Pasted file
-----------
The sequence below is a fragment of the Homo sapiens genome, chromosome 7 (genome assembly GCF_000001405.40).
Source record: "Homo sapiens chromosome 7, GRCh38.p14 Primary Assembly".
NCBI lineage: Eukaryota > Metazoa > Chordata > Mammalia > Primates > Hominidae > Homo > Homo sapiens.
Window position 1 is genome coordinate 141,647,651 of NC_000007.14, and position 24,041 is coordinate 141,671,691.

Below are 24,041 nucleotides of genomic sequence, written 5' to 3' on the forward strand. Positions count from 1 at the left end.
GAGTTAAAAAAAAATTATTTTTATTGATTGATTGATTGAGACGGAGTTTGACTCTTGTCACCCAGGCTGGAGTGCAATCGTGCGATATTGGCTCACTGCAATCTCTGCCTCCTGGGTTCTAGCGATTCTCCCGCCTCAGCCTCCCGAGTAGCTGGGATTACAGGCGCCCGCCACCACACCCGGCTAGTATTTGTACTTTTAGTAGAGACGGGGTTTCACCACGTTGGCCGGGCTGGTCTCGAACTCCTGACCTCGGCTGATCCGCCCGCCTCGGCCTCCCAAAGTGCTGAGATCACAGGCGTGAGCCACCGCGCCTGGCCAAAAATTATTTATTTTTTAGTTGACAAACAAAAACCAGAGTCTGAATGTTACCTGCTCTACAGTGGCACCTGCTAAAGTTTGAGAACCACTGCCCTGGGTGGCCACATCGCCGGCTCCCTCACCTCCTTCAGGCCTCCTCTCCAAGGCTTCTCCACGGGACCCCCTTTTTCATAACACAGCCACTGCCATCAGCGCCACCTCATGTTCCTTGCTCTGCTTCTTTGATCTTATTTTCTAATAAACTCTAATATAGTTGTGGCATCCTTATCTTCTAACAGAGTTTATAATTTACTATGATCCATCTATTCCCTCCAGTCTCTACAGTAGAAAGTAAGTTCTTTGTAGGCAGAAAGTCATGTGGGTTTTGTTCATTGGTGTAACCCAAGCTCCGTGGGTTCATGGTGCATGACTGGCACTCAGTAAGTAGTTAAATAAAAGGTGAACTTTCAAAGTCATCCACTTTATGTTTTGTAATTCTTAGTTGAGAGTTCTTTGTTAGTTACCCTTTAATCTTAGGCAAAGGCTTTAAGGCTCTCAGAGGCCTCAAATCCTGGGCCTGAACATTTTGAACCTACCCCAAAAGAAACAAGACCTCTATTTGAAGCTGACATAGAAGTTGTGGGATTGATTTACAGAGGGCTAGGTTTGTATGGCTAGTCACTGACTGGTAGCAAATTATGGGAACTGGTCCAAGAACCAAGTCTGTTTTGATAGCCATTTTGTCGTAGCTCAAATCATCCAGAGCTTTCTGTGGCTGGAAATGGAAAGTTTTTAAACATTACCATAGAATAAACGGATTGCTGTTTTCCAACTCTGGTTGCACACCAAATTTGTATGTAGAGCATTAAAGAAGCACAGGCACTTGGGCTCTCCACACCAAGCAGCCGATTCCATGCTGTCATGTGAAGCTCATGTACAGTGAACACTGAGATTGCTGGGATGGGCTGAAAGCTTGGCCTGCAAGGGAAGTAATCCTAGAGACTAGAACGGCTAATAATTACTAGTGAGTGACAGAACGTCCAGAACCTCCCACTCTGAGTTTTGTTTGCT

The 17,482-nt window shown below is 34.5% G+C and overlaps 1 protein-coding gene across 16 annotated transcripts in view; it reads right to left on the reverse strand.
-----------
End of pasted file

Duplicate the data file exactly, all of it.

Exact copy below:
The sequence below is a fragment of the Homo sapiens genome, chromosome 7 (genome assembly GCF_000001405.40).
Source record: "Homo sapiens chromosome 7, GRCh38.p14 Primary Assembly".
NCBI lineage: Eukaryota > Metazoa > Chordata > Mammalia > Primates > Hominidae > Homo > Homo sapiens.
Window position 1 is genome coordinate 141,647,651 of NC_000007.14, and position 24,041 is coordinate 141,671,691.

Below are 24,041 nucleotides of genomic sequence, written 5' to 3' on the forward strand. Positions count from 1 at the left end.
GAGTTAAAAAAAAATTATTTTTATTGATTGATTGATTGAGACGGAGTTTGACTCTTGTCACCCAGGCTGGAGTGCAATCGTGCGATATTGGCTCACTGCAATCTCTGCCTCCTGGGTTCTAGCGATTCTCCCGCCTCAGCCTCCCGAGTAGCTGGGATTACAGGCGCCCGCCACCACACCCGGCTAGTATTTGTACTTTTAGTAGAGACGGGGTTTCACCACGTTGGCCGGGCTGGTCTCGAACTCCTGACCTCGGCTGATCCGCCCGCCTCGGCCTCCCAAAGTGCTGAGATCACAGGCGTGAGCCACCGCGCCTGGCCAAAAATTATTTATTTTTTAGTTGACAAACAAAAACCAGAGTCTGAATGTTACCTGCTCTACAGTGGCACCTGCTAAAGTTTGAGAACCACTGCCCTGGGTGGCCACATCGCCGGCTCCCTCACCTCCTTCAGGCCTCCTCTCCAAGGCTTCTCCACGGGACCCCCTTTTTCATAACACAGCCACTGCCATCAGCGCCACCTCATGTTCCTTGCTCTGCTTCTTTGATCTTATTTTCTAATAAACTCTAATATAGTTGTGGCATCCTTATCTTCTAACAGAGTTTATAATTTACTATGATCCATCTATTCCCTCCAGTCTCTACAGTAGAAAGTAAGTTCTTTGTAGGCAGAAAGTCATGTGGGTTTTGTTCATTGGTGTAACCCAAGCTCCGTGGGTTCATGGTGCATGACTGGCACTCAGTAAGTAGTTAAATAAAAGGTGAACTTTCAAAGTCATCCACTTTATGTTTTGTAATTCTTAGTTGAGAGTTCTTTGTTAGTTACCCTTTAATCTTAGGCAAAGGCTTTAAGGCTCTCAGAGGCCTCAAATCCTGGGCCTGAACATTTTGAACCTACCCCAAAAGAAACAAGACCTCTATTTGAAGCTGACATAGAAGTTGTGGGATTGATTTACAGAGGGCTAGGTTTGTATGGCTAGTCACTGACTGGTAGCAAATTATGGGAACTGGTCCAAGAACCAAGTCTGTTTTGATAGCCATTTTGTCGTAGCTCAAATCATCCAGAGCTTTCTGTGGCTGGAAATGGAAAGTTTTTAAACATTACCATAGAATAAACGGATTGCTGTTTTCCAACTCTGGTTGCACACCAAATTTGTATGTAGAGCATTAAAGAAGCACAGGCACTTGGGCTCTCCACACCAAGCAGCCGATTCCATGCTGTCATGTGAAGCTCATGTACAGTGAACACTGAGATTGCTGGGATGGGCTGAAAGCTTGGCCTGCAAGGGAAGTAATCCTAGAGACTAGAACGGCTAATAATTACTAGTGAGTGACAGAACGTCCAGAACCTCCCACTCTGAGTTTTGTTTGCT

The 17,482-nt window shown below is 34.5% G+C and overlaps 1 protein-coding gene across 16 annotated transcripts in view; it reads right to left on the reverse strand.